In all outcome analyses that follow, the proportional hazard assumption was not violated and the residual method, as described in the Statistical Analysis section, was used. None of the interaction terms between a BP index under study with any residual of a comparator index reached statistical significance (P > .09).

In analyses adjusted for cohort, sex, age, body mass index, smoking and drinking status, serum cholesterol levels, antihypertensive drug treatment use, history of cardiovascular disease and diabetes mellitus (Table 2), the association between systolic BP and the primary outcomes were all statistically significant (P < .001). Adjusting for 24-hour systolic BP, the HR for the nighttime systolic BP readings for total mortality was 1.24 (95% CI, 1.14-1.36), and for all cardiovascular events, the HR was 1.16 (95% CI, 1.05-1.28; Table 2). Adjusting for 24-hour BP readings, the HR for systolic dipping for total mortality was 1.11 (95% CI, 1.06-1.15), and for all cardiovascular outcomes, it was 1.08 (95% CI, 1.03-1.13; Table 2). After adjusting for the nighttime systolic BP, only conventional systolic BP readings was associated with total mortality (HR, 1.05; CI, 1.01 to 1.10; P = .02). Adjustment for the nighttime systolic BP did not remove the statistical significance of the association of the conventional or automated office systolic BP or with the daytime or 24-hour systolic BP with the composite cardiovascular outcomes.

In models including both nighttime and 24-hour systolic BP (Table 3), the HRs for 24-hour measures were 0.98 (95% CI, 0.88-1.08) for total mortality and 1.25 (95% CI, 1.11-1.41) for the composite cardiovascular outcomes. In models that adjusted for a systolic BP index different from the nighttime systolic BP (Table 3), the HRs expressing the association of the 24-hour systolic BP with the coprimary outcomes ranged from 1.17 (95% CI, 1.10-1.25) to 1.87 (95% CI, 1.62-2.16). After adjusting for each of the other systolic BP indexes (Table 3), the HRs expressing the association of nighttime systolic BP with the coprimary outcomes ranged from 1.16 (95% CI, 1.05-1.28) to 1.44 (95% CI, 1.35-1.54).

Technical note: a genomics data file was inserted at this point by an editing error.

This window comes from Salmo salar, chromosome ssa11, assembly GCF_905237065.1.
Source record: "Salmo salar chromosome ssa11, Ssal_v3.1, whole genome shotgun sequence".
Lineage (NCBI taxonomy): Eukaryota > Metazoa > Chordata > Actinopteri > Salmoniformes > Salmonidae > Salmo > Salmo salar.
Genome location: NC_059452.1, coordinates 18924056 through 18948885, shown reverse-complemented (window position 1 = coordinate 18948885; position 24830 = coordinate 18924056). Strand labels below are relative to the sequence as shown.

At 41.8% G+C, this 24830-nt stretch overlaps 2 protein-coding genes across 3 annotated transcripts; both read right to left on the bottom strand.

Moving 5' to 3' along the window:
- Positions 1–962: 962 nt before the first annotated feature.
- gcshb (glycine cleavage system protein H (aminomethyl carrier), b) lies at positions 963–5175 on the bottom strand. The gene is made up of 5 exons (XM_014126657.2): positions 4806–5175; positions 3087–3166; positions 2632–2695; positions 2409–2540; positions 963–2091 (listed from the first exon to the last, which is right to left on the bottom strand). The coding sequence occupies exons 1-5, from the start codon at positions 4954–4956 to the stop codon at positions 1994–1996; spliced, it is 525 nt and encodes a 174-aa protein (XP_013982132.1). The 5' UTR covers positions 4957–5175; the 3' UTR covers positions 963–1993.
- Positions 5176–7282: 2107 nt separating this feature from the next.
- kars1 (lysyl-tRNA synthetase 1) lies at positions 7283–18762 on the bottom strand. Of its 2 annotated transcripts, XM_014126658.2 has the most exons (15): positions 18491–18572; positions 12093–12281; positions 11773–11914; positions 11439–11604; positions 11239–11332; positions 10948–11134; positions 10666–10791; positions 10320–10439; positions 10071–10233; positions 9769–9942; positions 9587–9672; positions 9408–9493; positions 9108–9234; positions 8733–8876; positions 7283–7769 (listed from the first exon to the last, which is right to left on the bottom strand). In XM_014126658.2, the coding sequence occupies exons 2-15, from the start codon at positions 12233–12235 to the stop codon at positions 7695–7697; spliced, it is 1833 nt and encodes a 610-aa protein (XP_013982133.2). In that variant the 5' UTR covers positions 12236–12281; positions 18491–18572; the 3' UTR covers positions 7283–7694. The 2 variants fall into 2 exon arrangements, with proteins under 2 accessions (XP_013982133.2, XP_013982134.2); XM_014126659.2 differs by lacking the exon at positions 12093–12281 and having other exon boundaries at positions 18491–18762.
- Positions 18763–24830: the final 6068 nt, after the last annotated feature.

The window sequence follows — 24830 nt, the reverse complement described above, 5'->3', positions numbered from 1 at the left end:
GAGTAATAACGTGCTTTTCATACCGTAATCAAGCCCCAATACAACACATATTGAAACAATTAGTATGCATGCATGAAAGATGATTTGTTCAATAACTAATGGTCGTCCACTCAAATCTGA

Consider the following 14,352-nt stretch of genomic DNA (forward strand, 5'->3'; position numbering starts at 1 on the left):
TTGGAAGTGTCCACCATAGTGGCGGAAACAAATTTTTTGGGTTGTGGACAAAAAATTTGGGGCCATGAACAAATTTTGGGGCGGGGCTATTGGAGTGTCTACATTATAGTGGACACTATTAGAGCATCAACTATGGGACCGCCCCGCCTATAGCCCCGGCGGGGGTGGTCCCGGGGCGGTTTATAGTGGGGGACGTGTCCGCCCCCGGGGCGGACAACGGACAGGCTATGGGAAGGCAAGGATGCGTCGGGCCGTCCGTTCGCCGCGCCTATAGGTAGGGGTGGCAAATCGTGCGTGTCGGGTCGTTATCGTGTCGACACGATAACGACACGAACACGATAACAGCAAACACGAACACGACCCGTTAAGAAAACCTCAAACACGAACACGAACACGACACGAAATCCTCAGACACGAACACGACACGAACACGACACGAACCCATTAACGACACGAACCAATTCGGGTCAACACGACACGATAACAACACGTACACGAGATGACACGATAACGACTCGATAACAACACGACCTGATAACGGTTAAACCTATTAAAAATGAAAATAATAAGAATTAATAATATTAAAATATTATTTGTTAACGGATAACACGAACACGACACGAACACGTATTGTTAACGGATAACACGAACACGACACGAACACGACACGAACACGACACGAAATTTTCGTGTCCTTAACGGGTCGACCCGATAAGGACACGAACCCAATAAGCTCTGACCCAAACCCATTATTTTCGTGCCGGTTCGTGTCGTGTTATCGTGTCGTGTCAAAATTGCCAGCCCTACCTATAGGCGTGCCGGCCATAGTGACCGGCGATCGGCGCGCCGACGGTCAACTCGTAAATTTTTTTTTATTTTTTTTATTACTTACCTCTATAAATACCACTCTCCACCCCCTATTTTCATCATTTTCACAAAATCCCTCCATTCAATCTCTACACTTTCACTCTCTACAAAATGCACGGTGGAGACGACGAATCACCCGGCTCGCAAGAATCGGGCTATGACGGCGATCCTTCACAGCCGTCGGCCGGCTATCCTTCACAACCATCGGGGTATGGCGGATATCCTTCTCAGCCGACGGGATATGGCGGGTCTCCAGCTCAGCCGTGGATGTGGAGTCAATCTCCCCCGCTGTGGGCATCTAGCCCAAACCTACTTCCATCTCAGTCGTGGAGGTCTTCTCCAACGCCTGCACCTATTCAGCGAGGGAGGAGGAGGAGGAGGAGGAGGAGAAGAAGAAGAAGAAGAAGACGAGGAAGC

Sensitivity Analyses

The aforementioned findings were generally consistent for diastolic BP (eTables 5 and 6 in Supplement 1) and in sensitivity analyses—from which 2262 participants (20.3%) taking antihypertensive drug medication at baseline were excluded (eTables 7 and 8 in Supplement 1)—when the diary method was applied to 7133 participants (64.1%) to define periods of wakefulness and sleep (eTables 9 and 10 in Supplement 1), or when cohorts were excluded (eTable 11 in Supplement 1).

Improvement in Model Performance

Based on the results presented in Table 2 and Table 3 for systolic BP and in eTables 5 and 6 in Supplement 1 for diastolic BP, of 30 possible permutations to compare 2 BP indexes, the 24-hour and nighttime measures were carried forward in further analyses to study improvement in model performance.

Heat maps for systolic BP (Figure 1) showed that along the vertical axis the 10-year risks of both primary outcomes were significantly greater with higher nighttime systolic BP readings (P ≤ .03), but that along the horizontal axis, the risk of death was not significantly associated with the 24-hour systolic BP (P = .66). Heat maps for diastolic BP were confirmatory (eFigure 1 in Supplement 1).

In general, adding the 24-hour or nighttime systolic BP (eTable 12 in Supplement 1), or adding 24-hour or nighttime diastolic BP (eTable 13 in Supplement 1) to models including any other systolic or diastolic BP index significantly improved model performance. Base models that included single systolic BP indexes yielded an AUC of 0.83 for mortality and 0.84 for the cardiovascular outcomes, and adding 24-hour or nighttime systolic BP to base models that included other BP indexes resulted in incremental improvements in AUC of 0.0013 to 0.0027 for total mortality and 0.0031 to 0.0075 for the composite cardiovascular outcome. Adding 24-hour systolic BP to nighttime systolic BP did not significantly improve model performance (eTable 12 in Supplement 1) with similar findings for 24-hour diastolic BP plus nighttime diastolic BP (eTable 13 in Supplement 1). Conversely, nighttime systolic or diastolic BP added to 24-hour systolic or diastolic BP improved model performance for the estimation of the 10-year risk of death; the change in the AUC was 0.0013 (95% CI, 0.0001-0.0024) systolic and 0.0012 (95% CI, 0.0002-0.0022) diastolic. Model performance was not significantly improved by adding any other systolic or diastolic BP index to 24-hour or nighttime measures (eTables 14 and 15 in Supplement 1)